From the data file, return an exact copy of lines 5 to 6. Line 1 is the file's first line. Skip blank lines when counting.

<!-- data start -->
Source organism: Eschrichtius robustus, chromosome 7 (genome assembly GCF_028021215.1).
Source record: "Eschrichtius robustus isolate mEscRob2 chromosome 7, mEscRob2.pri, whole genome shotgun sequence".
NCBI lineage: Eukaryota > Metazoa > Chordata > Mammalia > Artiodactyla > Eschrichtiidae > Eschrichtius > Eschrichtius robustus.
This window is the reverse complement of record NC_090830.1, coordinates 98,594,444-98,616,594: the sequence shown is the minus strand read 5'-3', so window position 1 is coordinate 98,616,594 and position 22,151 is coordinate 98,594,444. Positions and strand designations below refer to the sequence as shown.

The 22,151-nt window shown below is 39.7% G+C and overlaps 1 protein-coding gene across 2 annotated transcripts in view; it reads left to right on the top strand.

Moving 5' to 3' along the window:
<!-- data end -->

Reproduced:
The 22,151-nt window shown below is 39.7% G+C and overlaps 1 protein-coding gene across 2 annotated transcripts in view; it reads left to right on the top strand.

Moving 5' to 3' along the window: